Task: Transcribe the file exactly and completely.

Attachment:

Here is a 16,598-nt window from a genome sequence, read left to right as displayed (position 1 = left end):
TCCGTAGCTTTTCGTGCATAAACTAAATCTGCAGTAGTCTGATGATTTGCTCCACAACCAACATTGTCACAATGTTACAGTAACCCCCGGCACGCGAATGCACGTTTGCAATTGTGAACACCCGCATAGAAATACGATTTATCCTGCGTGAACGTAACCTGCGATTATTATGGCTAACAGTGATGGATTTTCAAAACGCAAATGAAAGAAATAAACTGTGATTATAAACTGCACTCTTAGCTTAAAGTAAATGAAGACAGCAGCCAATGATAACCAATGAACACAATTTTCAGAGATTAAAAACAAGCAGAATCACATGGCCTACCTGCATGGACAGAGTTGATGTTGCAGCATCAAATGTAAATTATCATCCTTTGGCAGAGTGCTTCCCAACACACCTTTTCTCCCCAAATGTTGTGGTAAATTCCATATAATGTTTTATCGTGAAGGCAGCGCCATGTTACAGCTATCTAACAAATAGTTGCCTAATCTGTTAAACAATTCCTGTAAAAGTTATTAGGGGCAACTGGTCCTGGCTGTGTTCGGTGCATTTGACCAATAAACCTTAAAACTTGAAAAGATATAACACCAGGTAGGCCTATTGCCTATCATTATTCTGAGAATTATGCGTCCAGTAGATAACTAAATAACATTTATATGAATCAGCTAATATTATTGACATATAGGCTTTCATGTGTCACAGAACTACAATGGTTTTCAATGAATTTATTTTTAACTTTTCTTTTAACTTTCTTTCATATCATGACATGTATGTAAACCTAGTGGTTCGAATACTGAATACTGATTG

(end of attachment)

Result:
Here is a 16,598-nt window from a genome sequence, read left to right as displayed (position 1 = left end):
TCCGTAGCTTTTCGTGCATAAACTAAATCTGCAGTAGTCTGATGATTTGCTCCACAACCAACATTGTCACAATGTTACAGTAACCCCCGGCACGCGAATGCACGTTTGCAATTGTGAACACCCGCATAGAAATACGATTTATCCTGCGTGAACGTAACCTGCGATTATTATGGCTAACAGTGATGGATTTTCAAAACGCAAATGAAAGAAATAAACTGTGATTATAAACTGCACTCTTAGCTTAAAGTAAATGAAGACAGCAGCCAATGATAACCAATGAACACAATTTTCAGAGATTAAAAACAAGCAGAATCACATGGCCTACCTGCATGGACAGAGTTGATGTTGCAGCATCAAATGTAAATTATCATCCTTTGGCAGAGTGCTTCCCAACACACCTTTTCTCCCCAAATGTTGTGGTAAATTCCATATAATGTTTTATCGTGAAGGCAGCGCCATGTTACAGCTATCTAACAAATAGTTGCCTAATCTGTTAAACAATTCCTGTAAAAGTTATTAGGGGCAACTGGTCCTGGCTGTGTTCGGTGCATTTGACCAATAAACCTTAAAACTTGAAAAGATATAACACCAGGTAGGCCTATTGCCTATCATTATTCTGAGAATTATGCGTCCAGTAGATAACTAAATAACATTTATATGAATCAGCTAATATTATTGACATATAGGCTTTCATGTGTCACAGAACTACAATGGTTTTCAATGAATTTATTTTTAACTTTTCTTTTAACTTTCTTTCATATCATGACATGTATGTAAACCTAGTGGTTCGAATACTGAATACTGATTG